Here’s what to do when working with a manipulative member of your team.
Don’t enable their behavior
You don’t have to sweep their actions under the rug.
Liz Kislik, author and president of Liz Kislik Associates, writes in the Harvard Business Review that you should “refuse to keep secrets or to act as interpreter in ways that normalize underhanded behavior. Instead, be direct and straightforward, and hold your ground. These schemers may treat you like a trusted insider, feeding you tidbits about other people’s inadequacies and failures, as if only you have the perspective and discretion to understand what’s important. Don’t be taken in by the implied flattery. Ask for details and specifics to flush out their intent: ‘I’m not sure I understand what you mean. Why are you telling me this? What is it you’re asking me to do?’”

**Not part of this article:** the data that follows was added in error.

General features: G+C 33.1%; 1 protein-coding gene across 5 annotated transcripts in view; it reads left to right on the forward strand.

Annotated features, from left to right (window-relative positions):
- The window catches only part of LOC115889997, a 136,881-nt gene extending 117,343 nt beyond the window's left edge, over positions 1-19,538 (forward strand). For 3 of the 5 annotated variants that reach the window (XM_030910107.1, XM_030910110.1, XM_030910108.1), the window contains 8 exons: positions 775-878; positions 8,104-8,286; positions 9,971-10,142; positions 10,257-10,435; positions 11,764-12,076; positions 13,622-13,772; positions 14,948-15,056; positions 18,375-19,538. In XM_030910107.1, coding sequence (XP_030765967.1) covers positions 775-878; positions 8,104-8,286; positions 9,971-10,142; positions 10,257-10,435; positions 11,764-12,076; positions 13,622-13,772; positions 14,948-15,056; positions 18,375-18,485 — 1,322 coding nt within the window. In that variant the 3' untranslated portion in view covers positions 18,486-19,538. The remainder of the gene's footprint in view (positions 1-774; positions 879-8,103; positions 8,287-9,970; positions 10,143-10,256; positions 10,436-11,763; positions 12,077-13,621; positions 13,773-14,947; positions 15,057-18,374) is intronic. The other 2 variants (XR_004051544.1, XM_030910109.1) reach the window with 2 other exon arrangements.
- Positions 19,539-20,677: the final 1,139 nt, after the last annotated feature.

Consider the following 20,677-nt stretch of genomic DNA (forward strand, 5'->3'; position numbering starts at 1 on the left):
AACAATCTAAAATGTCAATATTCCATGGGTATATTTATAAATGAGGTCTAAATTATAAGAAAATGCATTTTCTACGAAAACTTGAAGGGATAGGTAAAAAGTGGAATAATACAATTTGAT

Make sure you can hold your own
You can choose how you react to their statements.
Joyce E. A. Russell, organizational psychologist and vice dean and the director of the Executive Coaching and Leadership Development Program at the University of Maryland’s Robert H. Smith School of Business, writes in The Washington Post that you shouldn’t “let them guilt trip you.”
She provides this script:
“If they try this (‘You don’t care about all the work I am doing for you.’), you could turn it back on them (‘I do care, and now it seems like you don’t appreciate how much I care’),” Russell writes.
Don’t just let their actions pass you by.
“Observe patterns in the manipulative Read More Here